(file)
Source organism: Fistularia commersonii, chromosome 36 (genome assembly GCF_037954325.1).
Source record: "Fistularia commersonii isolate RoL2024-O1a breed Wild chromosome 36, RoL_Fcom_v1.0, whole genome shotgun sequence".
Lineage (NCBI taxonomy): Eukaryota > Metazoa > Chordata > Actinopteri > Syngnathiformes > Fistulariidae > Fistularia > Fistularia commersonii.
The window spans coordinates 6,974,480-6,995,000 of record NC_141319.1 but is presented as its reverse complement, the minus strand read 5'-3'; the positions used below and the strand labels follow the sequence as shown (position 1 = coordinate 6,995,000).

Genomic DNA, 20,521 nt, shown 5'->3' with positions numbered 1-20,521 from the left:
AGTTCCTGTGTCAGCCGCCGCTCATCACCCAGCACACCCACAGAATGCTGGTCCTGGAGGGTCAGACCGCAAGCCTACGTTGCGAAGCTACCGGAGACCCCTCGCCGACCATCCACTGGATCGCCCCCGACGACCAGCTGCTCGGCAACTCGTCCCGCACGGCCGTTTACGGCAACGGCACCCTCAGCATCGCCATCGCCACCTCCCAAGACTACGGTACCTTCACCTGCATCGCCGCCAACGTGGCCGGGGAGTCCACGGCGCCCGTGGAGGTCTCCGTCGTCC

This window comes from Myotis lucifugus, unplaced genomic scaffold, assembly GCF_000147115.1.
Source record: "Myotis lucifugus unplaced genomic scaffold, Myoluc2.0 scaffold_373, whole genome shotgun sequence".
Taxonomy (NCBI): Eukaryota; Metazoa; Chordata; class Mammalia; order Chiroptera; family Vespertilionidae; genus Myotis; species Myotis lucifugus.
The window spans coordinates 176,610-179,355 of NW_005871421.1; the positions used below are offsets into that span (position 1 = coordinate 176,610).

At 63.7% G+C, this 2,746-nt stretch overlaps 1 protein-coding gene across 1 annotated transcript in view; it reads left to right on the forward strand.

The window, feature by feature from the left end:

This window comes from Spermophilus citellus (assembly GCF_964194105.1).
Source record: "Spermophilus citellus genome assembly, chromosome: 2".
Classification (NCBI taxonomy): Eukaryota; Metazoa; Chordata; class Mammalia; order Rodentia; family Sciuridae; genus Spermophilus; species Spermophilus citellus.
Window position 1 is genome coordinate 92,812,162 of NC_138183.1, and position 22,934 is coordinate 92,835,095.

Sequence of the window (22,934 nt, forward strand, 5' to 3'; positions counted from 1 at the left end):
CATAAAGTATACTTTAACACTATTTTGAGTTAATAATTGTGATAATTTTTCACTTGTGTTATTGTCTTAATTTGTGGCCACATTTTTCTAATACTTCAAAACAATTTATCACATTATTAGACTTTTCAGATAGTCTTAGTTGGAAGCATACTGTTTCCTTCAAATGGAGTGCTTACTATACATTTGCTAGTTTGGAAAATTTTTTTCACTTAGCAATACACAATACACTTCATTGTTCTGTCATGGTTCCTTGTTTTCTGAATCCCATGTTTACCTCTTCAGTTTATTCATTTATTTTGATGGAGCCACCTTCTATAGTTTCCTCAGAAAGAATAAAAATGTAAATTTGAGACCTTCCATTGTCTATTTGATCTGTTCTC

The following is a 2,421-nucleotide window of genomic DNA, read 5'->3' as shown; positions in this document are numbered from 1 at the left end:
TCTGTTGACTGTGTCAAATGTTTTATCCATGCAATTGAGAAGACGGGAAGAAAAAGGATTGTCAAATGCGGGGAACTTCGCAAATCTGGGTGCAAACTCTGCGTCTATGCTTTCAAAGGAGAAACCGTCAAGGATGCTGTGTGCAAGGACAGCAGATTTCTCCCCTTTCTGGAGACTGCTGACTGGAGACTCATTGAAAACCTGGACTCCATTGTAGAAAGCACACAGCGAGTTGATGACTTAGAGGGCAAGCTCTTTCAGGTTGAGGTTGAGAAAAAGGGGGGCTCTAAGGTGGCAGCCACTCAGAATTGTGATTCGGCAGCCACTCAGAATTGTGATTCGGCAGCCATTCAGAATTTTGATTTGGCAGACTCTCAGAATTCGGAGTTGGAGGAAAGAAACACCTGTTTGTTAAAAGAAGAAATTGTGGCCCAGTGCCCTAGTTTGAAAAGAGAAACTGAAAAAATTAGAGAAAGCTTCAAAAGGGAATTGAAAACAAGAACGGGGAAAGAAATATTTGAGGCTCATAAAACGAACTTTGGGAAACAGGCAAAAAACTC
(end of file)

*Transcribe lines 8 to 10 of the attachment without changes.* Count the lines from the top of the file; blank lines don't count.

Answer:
Source record: "Myotis lucifugus unplaced genomic scaffold, Myoluc2.0 scaffold_373, whole genome shotgun sequence".
Taxonomy (NCBI): Eukaryota; Metazoa; Chordata; class Mammalia; order Chiroptera; family Vespertilionidae; genus Myotis; species Myotis lucifugus.
The window spans coordinates 176,610-179,355 of NW_005871421.1; the positions used below are offsets into that span (position 1 = coordinate 176,610).